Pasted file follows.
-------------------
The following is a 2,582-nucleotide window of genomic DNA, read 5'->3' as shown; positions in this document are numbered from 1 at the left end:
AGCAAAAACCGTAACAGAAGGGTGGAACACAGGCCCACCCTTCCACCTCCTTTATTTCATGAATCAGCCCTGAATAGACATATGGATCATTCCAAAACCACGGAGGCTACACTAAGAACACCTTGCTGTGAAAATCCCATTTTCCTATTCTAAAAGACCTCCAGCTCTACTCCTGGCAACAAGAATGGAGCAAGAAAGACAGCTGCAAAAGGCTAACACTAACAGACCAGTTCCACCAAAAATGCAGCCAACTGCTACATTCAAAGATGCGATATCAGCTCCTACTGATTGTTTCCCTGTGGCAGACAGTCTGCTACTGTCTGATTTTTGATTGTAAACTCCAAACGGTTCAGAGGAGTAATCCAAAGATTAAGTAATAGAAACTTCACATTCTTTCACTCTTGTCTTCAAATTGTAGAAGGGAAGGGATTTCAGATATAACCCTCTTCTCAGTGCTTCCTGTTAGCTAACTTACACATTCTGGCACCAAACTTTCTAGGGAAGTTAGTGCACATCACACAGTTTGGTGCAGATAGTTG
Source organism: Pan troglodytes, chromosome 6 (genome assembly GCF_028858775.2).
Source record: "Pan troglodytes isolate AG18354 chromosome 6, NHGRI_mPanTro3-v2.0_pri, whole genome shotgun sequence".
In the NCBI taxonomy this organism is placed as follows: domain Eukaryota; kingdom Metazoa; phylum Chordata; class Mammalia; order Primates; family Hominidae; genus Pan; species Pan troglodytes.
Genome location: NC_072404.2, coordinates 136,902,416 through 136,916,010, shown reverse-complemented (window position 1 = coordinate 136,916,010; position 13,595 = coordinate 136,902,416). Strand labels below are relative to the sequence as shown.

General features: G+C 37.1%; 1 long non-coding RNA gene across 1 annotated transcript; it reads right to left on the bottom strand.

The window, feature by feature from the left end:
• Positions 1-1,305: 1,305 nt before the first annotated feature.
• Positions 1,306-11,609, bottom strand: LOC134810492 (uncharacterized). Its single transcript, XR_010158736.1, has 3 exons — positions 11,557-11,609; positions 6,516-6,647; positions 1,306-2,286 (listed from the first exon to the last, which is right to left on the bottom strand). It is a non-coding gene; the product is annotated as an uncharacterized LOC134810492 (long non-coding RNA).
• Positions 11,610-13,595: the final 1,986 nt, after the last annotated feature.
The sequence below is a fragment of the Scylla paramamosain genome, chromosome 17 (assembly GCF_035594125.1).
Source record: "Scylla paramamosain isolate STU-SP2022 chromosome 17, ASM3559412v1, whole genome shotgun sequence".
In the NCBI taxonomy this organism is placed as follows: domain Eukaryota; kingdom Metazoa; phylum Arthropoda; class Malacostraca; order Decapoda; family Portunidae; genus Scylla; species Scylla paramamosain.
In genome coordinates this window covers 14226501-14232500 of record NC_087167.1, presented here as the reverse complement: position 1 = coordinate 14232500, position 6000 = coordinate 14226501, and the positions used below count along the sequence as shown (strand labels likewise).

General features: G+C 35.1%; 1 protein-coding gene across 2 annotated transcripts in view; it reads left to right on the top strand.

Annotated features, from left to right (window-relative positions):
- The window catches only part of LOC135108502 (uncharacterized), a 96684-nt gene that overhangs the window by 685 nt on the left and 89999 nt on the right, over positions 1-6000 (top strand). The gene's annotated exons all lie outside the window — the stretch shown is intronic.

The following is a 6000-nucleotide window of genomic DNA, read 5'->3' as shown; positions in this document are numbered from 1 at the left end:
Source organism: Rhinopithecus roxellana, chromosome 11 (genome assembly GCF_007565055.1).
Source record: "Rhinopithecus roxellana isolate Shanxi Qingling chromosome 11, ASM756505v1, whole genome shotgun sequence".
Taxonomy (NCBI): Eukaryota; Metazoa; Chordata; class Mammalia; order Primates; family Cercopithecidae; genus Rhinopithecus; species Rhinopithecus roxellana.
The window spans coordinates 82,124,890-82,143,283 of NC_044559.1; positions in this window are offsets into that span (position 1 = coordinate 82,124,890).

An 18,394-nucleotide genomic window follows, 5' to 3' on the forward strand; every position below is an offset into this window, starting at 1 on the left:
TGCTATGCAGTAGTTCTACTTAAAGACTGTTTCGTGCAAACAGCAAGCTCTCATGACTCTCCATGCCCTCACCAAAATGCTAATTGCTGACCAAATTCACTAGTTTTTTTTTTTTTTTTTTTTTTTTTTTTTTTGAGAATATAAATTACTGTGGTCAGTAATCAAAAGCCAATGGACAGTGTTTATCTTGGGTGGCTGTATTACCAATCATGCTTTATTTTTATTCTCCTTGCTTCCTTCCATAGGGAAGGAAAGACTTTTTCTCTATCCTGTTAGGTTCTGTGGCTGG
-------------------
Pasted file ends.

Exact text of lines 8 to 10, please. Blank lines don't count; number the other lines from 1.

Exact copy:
The window, feature by feature from the left end:
• Positions 1-1,305: 1,305 nt before the first annotated feature.
• Positions 1,306-11,609, bottom strand: LOC134810492 (uncharacterized). Its single transcript, XR_010158736.1, has 3 exons — positions 11,557-11,609; positions 6,516-6,647; positions 1,306-2,286 (listed from the first exon to the last, which is right to left on the bottom strand). It is a non-coding gene; the product is annotated as an uncharacterized LOC134810492 (long non-coding RNA).